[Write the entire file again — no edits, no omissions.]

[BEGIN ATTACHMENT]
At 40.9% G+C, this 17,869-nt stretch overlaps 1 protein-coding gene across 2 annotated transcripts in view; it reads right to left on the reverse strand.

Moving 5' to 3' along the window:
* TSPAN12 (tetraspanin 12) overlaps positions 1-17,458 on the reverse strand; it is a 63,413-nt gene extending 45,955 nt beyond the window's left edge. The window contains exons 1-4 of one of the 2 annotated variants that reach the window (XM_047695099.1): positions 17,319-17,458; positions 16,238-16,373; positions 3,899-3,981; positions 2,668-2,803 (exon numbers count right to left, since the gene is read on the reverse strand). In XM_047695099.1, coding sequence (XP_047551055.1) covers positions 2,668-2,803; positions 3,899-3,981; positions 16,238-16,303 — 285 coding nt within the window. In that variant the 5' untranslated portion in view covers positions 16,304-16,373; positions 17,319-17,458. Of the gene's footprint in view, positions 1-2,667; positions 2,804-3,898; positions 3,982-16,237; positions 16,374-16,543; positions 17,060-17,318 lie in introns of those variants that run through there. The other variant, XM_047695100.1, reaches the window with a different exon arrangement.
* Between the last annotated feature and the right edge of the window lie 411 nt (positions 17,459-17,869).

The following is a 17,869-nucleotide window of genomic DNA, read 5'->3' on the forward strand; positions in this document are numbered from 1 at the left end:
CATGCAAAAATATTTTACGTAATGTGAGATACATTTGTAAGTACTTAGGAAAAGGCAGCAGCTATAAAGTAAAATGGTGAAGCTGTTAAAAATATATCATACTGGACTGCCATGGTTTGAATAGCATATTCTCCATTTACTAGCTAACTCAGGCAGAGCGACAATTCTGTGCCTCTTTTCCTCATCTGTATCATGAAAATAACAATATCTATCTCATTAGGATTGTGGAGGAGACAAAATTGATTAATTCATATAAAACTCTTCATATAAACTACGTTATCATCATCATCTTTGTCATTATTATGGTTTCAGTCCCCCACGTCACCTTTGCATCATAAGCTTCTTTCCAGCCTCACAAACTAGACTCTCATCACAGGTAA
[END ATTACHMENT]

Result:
At 40.9% G+C, this 17,869-nt stretch overlaps 1 protein-coding gene across 2 annotated transcripts in view; it reads right to left on the reverse strand.

Moving 5' to 3' along the window:
* TSPAN12 (tetraspanin 12) overlaps positions 1-17,458 on the reverse strand; it is a 63,413-nt gene extending 45,955 nt beyond the window's left edge. The window contains exons 1-4 of one of the 2 annotated variants that reach the window (XM_047695099.1): positions 17,319-17,458; positions 16,238-16,373; positions 3,899-3,981; positions 2,668-2,803 (exon numbers count right to left, since the gene is read on the reverse strand). In XM_047695099.1, coding sequence (XP_047551055.1) covers positions 2,668-2,803; positions 3,899-3,981; positions 16,238-16,303 — 285 coding nt within the window. In that variant the 5' untranslated portion in view covers positions 16,304-16,373; positions 17,319-17,458. Of the gene's footprint in view, positions 1-2,667; positions 2,804-3,898; positions 3,982-16,237; positions 16,374-16,543; positions 17,060-17,318 lie in introns of those variants that run through there. The other variant, XM_047695100.1, reaches the window with a different exon arrangement.
* Between the last annotated feature and the right edge of the window lie 411 nt (positions 17,459-17,869).

The following is a 17,869-nucleotide window of genomic DNA, read 5'->3' on the forward strand; positions in this document are numbered from 1 at the left end:
CATGCAAAAATATTTTACGTAATGTGAGATACATTTGTAAGTACTTAGGAAAAGGCAGCAGCTATAAAGTAAAATGGTGAAGCTGTTAAAAATATATCATACTGGACTGCCATGGTTTGAATAGCATATTCTCCATTTACTAGCTAACTCAGGCAGAGCGACAATTCTGTGCCTCTTTTCCTCATCTGTATCATGAAAATAACAATATCTATCTCATTAGGATTGTGGAGGAGACAAAATTGATTAATTCATATAAAACTCTTCATATAAACTACGTTATCATCATCATCTTTGTCATTATTATGGTTTCAGTCCCCCACGTCACCTTTGCATCATAAGCTTCTTTCCAGCCTCACAAACTAGACTCTCATCACAGGTAA